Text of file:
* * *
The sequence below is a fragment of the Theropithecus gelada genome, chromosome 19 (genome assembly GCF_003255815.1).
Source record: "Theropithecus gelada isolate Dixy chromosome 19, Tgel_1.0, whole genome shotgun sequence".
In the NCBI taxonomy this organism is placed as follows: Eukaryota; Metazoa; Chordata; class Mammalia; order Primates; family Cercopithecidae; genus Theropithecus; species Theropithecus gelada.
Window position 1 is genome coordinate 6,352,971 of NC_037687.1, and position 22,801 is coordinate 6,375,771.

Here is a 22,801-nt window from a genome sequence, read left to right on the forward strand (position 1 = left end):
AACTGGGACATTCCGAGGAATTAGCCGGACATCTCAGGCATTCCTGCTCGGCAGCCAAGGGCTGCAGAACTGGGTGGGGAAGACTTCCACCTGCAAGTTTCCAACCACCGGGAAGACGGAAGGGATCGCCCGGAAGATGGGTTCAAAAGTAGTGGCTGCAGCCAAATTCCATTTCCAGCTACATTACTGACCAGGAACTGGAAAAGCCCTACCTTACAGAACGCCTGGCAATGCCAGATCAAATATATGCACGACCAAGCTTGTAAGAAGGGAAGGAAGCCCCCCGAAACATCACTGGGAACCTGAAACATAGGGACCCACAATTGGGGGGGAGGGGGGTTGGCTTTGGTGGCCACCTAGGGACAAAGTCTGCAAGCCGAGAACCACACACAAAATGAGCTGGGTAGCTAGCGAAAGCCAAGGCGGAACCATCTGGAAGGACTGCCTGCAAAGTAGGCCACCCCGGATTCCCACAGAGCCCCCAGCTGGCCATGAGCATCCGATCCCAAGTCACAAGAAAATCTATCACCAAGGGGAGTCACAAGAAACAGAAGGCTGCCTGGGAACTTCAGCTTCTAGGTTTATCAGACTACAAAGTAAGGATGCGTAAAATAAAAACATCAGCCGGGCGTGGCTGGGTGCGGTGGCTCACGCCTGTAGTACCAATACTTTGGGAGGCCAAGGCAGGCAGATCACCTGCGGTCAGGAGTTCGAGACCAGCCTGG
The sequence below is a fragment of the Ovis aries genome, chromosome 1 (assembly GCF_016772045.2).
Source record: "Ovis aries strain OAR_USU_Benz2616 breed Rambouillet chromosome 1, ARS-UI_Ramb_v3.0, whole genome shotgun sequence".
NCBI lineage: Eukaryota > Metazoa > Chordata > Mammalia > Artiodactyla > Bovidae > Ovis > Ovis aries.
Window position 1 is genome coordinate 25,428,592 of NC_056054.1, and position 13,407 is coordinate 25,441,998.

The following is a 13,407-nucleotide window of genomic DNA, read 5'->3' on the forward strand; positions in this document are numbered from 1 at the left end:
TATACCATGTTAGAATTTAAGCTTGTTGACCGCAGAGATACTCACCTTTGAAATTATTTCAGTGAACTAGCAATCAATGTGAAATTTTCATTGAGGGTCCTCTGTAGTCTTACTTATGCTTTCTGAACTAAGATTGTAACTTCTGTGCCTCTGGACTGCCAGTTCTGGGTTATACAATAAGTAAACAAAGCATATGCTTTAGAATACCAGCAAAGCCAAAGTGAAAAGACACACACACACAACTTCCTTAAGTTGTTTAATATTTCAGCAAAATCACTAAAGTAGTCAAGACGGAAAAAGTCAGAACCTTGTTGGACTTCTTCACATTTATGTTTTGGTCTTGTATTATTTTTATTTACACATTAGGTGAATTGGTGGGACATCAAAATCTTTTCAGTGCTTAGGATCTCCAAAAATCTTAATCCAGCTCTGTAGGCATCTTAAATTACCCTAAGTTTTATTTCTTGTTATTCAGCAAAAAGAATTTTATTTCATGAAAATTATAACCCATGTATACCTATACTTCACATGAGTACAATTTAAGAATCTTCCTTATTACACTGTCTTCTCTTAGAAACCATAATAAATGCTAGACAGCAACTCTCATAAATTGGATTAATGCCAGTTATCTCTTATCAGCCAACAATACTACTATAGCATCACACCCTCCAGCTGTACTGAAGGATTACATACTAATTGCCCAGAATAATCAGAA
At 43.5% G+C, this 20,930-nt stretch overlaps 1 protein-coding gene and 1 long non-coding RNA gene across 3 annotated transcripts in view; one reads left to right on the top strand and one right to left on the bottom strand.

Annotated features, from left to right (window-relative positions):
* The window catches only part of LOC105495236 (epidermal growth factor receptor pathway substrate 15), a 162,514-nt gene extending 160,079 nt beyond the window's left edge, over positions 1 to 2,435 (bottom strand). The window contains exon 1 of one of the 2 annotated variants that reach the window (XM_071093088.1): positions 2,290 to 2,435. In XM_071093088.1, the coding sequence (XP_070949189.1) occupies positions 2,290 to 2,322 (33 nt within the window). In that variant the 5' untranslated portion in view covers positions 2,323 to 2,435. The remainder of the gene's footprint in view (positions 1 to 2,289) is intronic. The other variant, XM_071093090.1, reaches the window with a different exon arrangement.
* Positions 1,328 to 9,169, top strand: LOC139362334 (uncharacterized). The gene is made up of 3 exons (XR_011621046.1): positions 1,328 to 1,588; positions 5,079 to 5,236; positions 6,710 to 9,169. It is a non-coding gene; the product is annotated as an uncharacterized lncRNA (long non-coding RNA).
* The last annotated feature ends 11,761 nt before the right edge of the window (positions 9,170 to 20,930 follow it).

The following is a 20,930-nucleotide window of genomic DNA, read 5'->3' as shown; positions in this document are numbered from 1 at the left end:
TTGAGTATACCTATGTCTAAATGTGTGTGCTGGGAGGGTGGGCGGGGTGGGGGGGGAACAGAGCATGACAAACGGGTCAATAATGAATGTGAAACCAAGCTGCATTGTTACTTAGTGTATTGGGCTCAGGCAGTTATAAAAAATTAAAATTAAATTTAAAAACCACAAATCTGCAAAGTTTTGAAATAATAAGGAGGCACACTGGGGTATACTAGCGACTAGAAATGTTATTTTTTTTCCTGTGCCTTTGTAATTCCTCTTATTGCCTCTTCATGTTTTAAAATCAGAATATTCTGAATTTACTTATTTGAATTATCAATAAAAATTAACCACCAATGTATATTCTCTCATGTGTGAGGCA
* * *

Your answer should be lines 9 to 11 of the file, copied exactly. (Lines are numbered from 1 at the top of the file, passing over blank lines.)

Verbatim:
NCBI lineage: Eukaryota > Metazoa > Chordata > Mammalia > Artiodactyla > Bovidae > Ovis > Ovis aries.
Window position 1 is genome coordinate 25,428,592 of NC_056054.1, and position 13,407 is coordinate 25,441,998.

The following is a 13,407-nucleotide window of genomic DNA, read 5'->3' on the forward strand; positions in this document are numbered from 1 at the left end: